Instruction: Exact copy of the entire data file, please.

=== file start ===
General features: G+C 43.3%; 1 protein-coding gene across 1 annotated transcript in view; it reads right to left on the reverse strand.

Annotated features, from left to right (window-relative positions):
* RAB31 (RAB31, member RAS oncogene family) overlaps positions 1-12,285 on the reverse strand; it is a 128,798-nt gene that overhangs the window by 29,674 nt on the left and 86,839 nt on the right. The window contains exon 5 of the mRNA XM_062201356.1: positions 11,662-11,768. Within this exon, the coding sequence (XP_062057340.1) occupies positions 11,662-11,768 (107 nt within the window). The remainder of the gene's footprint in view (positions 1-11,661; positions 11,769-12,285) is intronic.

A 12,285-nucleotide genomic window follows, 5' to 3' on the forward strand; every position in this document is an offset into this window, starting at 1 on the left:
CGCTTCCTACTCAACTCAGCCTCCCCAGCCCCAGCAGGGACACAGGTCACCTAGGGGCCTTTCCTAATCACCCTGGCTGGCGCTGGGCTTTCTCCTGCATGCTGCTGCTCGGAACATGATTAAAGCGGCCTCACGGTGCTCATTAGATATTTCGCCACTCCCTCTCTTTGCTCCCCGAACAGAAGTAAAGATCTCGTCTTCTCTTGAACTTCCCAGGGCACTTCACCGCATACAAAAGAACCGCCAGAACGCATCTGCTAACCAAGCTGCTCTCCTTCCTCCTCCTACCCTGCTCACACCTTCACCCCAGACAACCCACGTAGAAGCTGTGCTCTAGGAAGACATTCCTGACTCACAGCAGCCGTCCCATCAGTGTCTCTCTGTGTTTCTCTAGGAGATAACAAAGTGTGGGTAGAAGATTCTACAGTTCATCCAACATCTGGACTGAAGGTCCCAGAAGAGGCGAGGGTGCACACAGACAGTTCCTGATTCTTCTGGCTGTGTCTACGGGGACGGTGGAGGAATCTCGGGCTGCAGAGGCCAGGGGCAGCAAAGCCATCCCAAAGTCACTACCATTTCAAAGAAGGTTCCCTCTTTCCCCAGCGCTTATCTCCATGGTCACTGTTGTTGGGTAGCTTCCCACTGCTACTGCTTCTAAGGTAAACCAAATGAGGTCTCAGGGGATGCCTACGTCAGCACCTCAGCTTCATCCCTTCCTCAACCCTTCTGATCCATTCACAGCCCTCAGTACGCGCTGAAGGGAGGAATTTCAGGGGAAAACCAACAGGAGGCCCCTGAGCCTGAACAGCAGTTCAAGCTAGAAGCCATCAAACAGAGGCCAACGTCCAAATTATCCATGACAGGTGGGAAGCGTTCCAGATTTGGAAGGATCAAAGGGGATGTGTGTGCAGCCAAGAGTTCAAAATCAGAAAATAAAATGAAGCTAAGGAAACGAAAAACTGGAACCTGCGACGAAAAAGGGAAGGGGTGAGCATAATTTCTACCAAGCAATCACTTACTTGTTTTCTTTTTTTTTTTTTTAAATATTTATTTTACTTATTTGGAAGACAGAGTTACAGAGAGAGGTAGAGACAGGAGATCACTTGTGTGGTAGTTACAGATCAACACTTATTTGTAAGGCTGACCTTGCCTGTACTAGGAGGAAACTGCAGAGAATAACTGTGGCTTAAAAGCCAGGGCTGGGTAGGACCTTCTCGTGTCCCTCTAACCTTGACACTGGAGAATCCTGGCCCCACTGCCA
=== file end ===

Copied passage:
General features: G+C 43.3%; 1 protein-coding gene across 1 annotated transcript in view; it reads right to left on the reverse strand.

Annotated features, from left to right (window-relative positions):
* RAB31 (RAB31, member RAS oncogene family) overlaps positions 1-12,285 on the reverse strand; it is a 128,798-nt gene that overhangs the window by 29,674 nt on the left and 86,839 nt on the right. The window contains exon 5 of the mRNA XM_062201356.1: positions 11,662-11,768. Within this exon, the coding sequence (XP_062057340.1) occupies positions 11,662-11,768 (107 nt within the window). The remainder of the gene's footprint in view (positions 1-11,661; positions 11,769-12,285) is intronic.

A 12,285-nucleotide genomic window follows, 5' to 3' on the forward strand; every position in this document is an offset into this window, starting at 1 on the left:
CGCTTCCTACTCAACTCAGCCTCCCCAGCCCCAGCAGGGACACAGGTCACCTAGGGGCCTTTCCTAATCACCCTGGCTGGCGCTGGGCTTTCTCCTGCATGCTGCTGCTCGGAACATGATTAAAGCGGCCTCACGGTGCTCATTAGATATTTCGCCACTCCCTCTCTTTGCTCCCCGAACAGAAGTAAAGATCTCGTCTTCTCTTGAACTTCCCAGGGCACTTCACCGCATACAAAAGAACCGCCAGAACGCATCTGCTAACCAAGCTGCTCTCCTTCCTCCTCCTACCCTGCTCACACCTTCACCCCAGACAACCCACGTAGAAGCTGTGCTCTAGGAAGACATTCCTGACTCACAGCAGCCGTCCCATCAGTGTCTCTCTGTGTTTCTCTAGGAGATAACAAAGTGTGGGTAGAAGATTCTACAGTTCATCCAACATCTGGACTGAAGGTCCCAGAAGAGGCGAGGGTGCACACAGACAGTTCCTGATTCTTCTGGCTGTGTCTACGGGGACGGTGGAGGAATCTCGGGCTGCAGAGGCCAGGGGCAGCAAAGCCATCCCAAAGTCACTACCATTTCAAAGAAGGTTCCCTCTTTCCCCAGCGCTTATCTCCATGGTCACTGTTGTTGGGTAGCTTCCCACTGCTACTGCTTCTAAGGTAAACCAAATGAGGTCTCAGGGGATGCCTACGTCAGCACCTCAGCTTCATCCCTTCCTCAACCCTTCTGATCCATTCACAGCCCTCAGTACGCGCTGAAGGGAGGAATTTCAGGGGAAAACCAACAGGAGGCCCCTGAGCCTGAACAGCAGTTCAAGCTAGAAGCCATCAAACAGAGGCCAACGTCCAAATTATCCATGACAGGTGGGAAGCGTTCCAGATTTGGAAGGATCAAAGGGGATGTGTGTGCAGCCAAGAGTTCAAAATCAGAAAATAAAATGAAGCTAAGGAAACGAAAAACTGGAACCTGCGACGAAAAAGGGAAGGGGTGAGCATAATTTCTACCAAGCAATCACTTACTTGTTTTCTTTTTTTTTTTTTTAAATATTTATTTTACTTATTTGGAAGACAGAGTTACAGAGAGAGGTAGAGACAGGAGATCACTTGTGTGGTAGTTACAGATCAACACTTATTTGTAAGGCTGACCTTGCCTGTACTAGGAGGAAACTGCAGAGAATAACTGTGGCTTAAAAGCCAGGGCTGGGTAGGACCTTCTCGTGTCCCTCTAACCTTGACACTGGAGAATCCTGGCCCCACTGCCA